Wednesday, February 13, 2013

The Future (I Hope Not)

Here's what I can't quite wrap my head around.

Aliens: Colonial Marines was recently released.

It's shit.

No, I haven't played, but people I trust say it's shit. It has a Metacritic rating of FIFTY (28 reviews).
[Side note: 27 of 28 reviews were 65 or worse. The exception? EGM, which gave it a 90. Please draw your own conclusions--I've certainly drawn mine.]

Where was I? Oh, yes--it's shit. Mind you, this just isn't any shit--it's $60 shit.

And I don't know about you, but I have a certain level of shit tolerance. If I have a bad meal for lunch, that's $6 shit, and I get over it quickly. A bad movie? $8 shit, and while it might linger a little longer than a terrible meal, it's still $8.

$60? That's way past my tolerance level, and past most other people's, too.

Beyond a certain price level, most consumer products are returnable. Not all, but most. Let's say I pay $60 for a nice dress shirt, and it only has one sleeve. It's going right back to the store, and they have to give me a non-defective shirt or give me my money back.

Not games, though. You know what happens if you paid $60 for A:CM? You are out of luck, my friend. The gaming industry holds you responsible for buying a shirt with only one sleeve.

Maybe that's not a fair analogy, though. A:CM isn't defective, it's just terrible. If I had a shirt I thought was terrible, and I paid $60 for it, I promise you I could get a refund. A terrible movie? No, but I paid less than $10 to see that terrible movie. Like I said, that's below my shit tolerance level.

This is why I think there's going to be a huge, huge backlash if used games aren't an option on the new consoles. Right now, you'd leave skid marks in the driveway getting to Gamestop so you could trade this dog in for something else.

But wait, you might say. PC games are already like this. Yes, and how many copies of $60 PC games get sold these days? PC gaming has had a wonderful renaissance, but it hasn't been with $60 titles--it's been with games that cost much less, along with heavy discounting. Yes, there are some companies--like Bethesda--that can put out something like Skyrim and charge $50 or $60, but you know when you buy that game that you can (literally) play it for 100 hours or more.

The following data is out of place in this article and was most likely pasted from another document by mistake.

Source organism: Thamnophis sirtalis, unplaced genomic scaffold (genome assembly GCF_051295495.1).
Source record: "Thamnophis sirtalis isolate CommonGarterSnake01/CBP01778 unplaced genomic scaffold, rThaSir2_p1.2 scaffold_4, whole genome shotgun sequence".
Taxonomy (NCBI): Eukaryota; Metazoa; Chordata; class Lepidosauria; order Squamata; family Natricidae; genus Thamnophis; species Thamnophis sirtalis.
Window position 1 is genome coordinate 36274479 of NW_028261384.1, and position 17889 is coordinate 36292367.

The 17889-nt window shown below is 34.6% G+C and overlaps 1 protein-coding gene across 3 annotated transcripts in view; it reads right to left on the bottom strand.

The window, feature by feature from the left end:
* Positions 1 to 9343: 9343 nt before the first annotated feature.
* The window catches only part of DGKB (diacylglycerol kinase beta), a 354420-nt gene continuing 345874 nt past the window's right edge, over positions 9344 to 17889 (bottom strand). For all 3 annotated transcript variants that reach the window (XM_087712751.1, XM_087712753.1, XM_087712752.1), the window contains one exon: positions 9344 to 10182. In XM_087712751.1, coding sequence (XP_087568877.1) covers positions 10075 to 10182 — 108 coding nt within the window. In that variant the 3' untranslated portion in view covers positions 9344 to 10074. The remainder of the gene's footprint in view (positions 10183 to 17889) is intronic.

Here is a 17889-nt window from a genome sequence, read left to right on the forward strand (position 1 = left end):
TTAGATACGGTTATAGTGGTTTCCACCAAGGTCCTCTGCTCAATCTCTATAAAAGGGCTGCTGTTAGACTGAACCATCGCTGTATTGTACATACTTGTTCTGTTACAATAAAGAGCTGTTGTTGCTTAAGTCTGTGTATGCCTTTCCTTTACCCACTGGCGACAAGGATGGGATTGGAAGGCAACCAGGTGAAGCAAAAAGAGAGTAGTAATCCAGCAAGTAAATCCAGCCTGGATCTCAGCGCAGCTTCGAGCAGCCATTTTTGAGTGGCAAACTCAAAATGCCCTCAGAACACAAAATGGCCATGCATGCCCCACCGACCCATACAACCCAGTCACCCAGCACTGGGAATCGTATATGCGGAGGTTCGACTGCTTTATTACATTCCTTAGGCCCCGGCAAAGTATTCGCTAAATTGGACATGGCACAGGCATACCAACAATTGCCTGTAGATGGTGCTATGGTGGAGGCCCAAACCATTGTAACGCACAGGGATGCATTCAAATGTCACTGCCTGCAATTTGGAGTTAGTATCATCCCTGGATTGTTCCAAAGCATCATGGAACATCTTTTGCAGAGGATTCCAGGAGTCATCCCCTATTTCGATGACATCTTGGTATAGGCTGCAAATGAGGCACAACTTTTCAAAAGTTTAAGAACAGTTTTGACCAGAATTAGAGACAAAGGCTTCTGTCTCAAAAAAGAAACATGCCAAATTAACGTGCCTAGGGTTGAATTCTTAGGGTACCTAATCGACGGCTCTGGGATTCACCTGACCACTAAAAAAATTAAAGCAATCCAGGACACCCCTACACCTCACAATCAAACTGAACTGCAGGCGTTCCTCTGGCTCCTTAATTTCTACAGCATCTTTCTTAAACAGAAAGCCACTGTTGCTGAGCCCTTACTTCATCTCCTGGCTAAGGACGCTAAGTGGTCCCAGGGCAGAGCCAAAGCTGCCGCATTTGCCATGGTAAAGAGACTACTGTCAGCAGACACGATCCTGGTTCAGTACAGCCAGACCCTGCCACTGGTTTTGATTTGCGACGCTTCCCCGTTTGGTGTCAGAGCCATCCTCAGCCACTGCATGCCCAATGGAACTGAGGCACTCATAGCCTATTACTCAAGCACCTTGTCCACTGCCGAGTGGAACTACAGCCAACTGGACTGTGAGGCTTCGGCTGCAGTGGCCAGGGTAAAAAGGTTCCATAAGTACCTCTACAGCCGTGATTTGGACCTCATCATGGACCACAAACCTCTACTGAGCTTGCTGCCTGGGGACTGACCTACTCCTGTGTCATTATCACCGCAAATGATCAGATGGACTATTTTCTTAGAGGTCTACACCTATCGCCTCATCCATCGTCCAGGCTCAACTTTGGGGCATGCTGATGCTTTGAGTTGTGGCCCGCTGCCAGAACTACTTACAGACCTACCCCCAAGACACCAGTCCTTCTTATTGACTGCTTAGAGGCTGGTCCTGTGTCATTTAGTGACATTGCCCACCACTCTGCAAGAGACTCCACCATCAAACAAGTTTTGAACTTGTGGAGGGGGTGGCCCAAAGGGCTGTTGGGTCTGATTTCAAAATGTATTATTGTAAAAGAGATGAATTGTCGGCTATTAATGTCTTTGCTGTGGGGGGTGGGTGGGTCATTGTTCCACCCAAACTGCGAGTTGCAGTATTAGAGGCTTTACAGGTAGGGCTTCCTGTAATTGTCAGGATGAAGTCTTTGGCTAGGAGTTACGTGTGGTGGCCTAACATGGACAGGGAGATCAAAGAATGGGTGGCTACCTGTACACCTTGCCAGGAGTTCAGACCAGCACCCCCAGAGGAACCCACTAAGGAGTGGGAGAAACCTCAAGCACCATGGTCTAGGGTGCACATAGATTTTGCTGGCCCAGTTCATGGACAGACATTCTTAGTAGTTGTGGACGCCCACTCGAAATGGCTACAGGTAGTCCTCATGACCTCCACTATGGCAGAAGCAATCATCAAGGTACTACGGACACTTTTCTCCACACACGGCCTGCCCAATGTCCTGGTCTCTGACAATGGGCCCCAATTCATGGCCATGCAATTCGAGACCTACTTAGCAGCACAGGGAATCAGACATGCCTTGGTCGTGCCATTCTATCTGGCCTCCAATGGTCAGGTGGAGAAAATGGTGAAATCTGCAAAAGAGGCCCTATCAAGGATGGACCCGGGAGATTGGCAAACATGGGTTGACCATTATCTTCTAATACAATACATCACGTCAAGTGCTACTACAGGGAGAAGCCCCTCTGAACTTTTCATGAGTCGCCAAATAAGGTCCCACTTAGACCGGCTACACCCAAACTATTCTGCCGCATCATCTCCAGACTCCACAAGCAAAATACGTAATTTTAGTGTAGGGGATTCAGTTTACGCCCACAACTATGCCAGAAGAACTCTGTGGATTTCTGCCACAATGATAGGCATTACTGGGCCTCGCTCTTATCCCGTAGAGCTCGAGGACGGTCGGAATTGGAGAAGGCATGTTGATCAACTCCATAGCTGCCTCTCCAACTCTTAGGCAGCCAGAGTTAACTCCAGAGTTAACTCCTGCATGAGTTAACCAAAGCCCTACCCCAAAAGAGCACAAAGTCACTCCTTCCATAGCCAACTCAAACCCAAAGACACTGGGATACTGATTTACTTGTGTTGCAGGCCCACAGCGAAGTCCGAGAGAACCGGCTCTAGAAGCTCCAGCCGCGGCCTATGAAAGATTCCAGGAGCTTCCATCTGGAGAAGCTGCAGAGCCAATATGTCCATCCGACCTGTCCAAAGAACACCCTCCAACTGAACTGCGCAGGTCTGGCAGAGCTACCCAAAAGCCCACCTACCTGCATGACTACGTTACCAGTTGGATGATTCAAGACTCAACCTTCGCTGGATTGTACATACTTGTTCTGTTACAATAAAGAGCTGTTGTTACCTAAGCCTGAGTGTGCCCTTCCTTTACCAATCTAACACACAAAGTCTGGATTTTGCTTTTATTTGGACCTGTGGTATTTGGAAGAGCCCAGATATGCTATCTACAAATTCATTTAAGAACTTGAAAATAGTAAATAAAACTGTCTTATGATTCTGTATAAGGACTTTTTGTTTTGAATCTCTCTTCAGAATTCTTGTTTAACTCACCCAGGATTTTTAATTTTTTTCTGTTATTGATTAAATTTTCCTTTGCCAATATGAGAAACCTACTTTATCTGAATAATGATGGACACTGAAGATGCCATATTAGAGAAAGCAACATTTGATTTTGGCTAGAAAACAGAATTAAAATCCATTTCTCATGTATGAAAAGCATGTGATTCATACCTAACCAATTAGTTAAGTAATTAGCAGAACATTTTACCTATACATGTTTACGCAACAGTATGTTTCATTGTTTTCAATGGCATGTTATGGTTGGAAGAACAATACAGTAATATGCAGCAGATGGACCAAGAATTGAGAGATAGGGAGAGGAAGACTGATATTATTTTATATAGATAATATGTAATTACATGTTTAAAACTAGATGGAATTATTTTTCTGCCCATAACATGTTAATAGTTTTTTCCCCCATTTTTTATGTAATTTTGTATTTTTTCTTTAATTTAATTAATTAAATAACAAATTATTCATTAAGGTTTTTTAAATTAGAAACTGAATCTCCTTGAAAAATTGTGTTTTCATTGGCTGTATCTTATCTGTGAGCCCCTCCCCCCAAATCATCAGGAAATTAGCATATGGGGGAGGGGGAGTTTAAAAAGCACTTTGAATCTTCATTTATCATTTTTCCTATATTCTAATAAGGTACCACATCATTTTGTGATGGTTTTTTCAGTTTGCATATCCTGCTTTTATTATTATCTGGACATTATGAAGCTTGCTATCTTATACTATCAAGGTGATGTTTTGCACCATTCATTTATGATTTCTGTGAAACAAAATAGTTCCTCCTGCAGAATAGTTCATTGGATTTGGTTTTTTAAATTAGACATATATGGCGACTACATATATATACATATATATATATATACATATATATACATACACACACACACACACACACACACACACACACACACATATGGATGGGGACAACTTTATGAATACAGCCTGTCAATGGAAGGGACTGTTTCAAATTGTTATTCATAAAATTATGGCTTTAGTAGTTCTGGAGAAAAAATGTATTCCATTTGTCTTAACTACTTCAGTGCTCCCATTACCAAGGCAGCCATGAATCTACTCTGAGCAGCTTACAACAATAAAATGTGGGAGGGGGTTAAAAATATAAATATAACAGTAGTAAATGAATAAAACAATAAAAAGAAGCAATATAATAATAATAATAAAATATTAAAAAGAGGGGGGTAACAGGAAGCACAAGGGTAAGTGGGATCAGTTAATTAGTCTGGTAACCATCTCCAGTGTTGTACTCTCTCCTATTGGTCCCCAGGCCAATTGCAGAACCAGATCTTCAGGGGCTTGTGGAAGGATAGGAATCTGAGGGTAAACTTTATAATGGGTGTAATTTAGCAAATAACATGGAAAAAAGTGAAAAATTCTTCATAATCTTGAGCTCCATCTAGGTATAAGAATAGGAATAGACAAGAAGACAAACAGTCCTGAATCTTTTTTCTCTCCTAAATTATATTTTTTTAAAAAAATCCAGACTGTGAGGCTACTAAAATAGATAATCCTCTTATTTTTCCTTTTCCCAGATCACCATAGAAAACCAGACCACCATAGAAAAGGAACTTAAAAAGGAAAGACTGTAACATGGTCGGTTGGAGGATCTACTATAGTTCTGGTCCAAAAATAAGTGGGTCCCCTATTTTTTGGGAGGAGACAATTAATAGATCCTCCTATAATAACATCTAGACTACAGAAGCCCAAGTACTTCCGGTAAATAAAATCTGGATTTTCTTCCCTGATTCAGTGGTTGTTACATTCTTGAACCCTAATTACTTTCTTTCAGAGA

So what will happen when you can't rent games and you can't sell them as used? How does anyone believe that people will play just as many games? Why is no one getting that doing this would be Armageddon for that particular console?

Even worse, what are the ripple effects for the gaming ecosystem in general? What about kids who are trading and retrading games, who play games constantly? What happens when that kid has to pay $60 for every game, when he can't even trade games with his friends?

Well, he's going to find other things to do with his time. And maybe his little brother or sister won't become gamers, either. Or wait--maybe they'll all just game on their phones and tablets, where games are either free or very inexpensive.


Really, among kids, consoles may already be a dying breed. But locking down consoles like this will not only hasten their demise, it will guarantee it.

Now, there's still time for Microsoft and Sony to pull back from the ledge. But something in my gut (well, I guess it could just be gas) tells me that at least one of these guys is going to pull the trigger on this.

They just don't realize that the gun is aimed at their own head.

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